‘Liquidity and Resolution’ discussed in our latest online seminar
On 8 February, the Florence School of Banking and Finance organised an online seminar on the topic of ‘Liquidity and Resolution’, focusing on the tension between these two factors. By definition, once a resolution scheme is adopted, a recapitalised bank that has absorbed losses will be solvent and should have better access to funding. However, liquidity stress is expected at the point of resolution. Given that analysts and creditors will likely require time to re-assess the financial position of the resolved bank, the return to market funding will be a slightly longer process.
Resolution authorities have a key role to play to restore market confidence and access to private market funding in case of resolution. Enhancing banks capabilities to restore liquidity at the point of resolution represents a crucial task in resolution planning activities. In some cases, a temporary public funding may be necessary when an immediate return to the market is not fully possible. In that regard, the central banks and the Single Resolution Fund would be instrumental for the success of a resolution action.
This online seminar featured a presentation by lead speaker Dominique Laboureix, Director of Resolution Planning and Decisions and Member of the Single Resolution Board, who introduced the powers and tools of the resolution framework and their relations with bank liquidity issues. Then, he discussed how these evaluations are included in resolution planning, considering the role of central banks liquidity and the need of a public backstop. The presentation was closed by a comparison of the approaches of the US and the UK in this aspect.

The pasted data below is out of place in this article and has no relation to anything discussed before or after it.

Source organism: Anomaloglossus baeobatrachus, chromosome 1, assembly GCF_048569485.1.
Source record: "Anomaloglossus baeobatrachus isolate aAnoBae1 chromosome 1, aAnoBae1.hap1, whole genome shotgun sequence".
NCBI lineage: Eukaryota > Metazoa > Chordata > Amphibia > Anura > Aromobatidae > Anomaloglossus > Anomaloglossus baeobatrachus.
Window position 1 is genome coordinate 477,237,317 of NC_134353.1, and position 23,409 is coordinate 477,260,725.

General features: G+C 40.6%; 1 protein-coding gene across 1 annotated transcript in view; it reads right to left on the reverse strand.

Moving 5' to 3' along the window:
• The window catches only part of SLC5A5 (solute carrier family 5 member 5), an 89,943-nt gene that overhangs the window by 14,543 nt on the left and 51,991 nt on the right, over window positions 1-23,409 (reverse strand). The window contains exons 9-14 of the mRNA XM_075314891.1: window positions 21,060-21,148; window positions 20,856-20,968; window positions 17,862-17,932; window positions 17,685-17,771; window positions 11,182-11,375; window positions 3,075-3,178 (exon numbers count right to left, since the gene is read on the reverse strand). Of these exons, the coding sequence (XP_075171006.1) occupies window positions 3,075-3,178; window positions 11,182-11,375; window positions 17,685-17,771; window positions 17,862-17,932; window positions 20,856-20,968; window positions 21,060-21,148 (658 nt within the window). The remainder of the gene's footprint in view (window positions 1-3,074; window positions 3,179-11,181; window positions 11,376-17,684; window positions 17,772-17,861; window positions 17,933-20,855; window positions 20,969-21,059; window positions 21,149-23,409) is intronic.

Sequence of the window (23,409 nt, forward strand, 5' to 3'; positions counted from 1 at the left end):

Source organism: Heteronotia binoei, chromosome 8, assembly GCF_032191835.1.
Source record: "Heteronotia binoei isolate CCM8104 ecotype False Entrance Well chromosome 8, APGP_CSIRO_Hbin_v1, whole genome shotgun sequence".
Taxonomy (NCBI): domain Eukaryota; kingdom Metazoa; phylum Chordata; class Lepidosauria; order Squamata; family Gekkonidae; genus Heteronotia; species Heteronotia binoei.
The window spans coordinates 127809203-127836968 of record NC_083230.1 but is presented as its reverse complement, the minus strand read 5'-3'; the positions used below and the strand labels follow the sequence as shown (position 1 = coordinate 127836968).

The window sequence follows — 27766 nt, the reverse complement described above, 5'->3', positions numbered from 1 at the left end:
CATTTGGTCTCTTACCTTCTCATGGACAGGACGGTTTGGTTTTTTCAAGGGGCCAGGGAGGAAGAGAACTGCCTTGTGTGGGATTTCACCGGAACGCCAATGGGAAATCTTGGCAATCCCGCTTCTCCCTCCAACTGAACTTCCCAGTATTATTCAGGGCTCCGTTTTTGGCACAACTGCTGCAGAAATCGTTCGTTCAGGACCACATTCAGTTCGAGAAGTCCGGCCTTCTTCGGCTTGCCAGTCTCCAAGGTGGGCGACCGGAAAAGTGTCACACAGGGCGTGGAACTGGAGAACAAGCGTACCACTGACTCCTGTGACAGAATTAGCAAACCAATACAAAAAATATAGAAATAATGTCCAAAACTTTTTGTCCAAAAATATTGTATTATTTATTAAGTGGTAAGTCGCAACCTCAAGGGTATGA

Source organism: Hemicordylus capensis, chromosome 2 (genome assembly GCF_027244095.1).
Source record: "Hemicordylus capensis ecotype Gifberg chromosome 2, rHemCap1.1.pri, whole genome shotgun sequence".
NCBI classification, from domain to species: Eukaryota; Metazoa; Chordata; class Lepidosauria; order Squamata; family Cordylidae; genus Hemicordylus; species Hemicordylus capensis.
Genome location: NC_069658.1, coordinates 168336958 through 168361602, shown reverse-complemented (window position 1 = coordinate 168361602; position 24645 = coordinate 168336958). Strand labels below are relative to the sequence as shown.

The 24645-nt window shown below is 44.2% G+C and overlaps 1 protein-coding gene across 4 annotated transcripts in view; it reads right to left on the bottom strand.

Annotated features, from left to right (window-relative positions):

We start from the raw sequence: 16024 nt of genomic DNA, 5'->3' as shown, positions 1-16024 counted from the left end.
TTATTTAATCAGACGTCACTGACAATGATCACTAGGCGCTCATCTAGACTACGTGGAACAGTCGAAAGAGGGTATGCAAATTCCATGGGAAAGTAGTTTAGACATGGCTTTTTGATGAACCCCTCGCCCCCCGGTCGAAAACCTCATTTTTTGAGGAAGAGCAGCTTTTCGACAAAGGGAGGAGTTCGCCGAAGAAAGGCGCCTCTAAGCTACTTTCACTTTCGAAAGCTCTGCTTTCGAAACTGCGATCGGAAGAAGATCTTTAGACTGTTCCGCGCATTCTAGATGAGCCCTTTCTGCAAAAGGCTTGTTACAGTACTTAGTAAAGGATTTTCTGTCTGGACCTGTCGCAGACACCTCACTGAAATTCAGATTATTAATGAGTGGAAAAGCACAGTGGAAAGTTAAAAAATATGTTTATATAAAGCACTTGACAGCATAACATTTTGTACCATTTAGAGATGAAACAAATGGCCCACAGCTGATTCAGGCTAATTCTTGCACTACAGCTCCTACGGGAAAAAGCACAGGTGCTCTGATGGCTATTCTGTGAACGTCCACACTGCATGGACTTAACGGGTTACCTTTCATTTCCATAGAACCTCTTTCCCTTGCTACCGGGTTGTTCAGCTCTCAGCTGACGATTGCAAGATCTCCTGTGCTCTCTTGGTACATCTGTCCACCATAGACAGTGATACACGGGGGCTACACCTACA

Mr Lavoureix’ presentation was followed by a comment by Michael Hesketh, Principal Banking Expert at the European Stability Mechanism, who sketched the current framework for public sources of liquidity, highlighting possible options to increase liquidity support.
The debate was moderated by Patrick Honohan, former Governor of the Central Bank of Ireland and Honorary Professor of Economics at Trinity College Dublin and Nonresident Senior Fellow at the Peterson Institute for International Economics.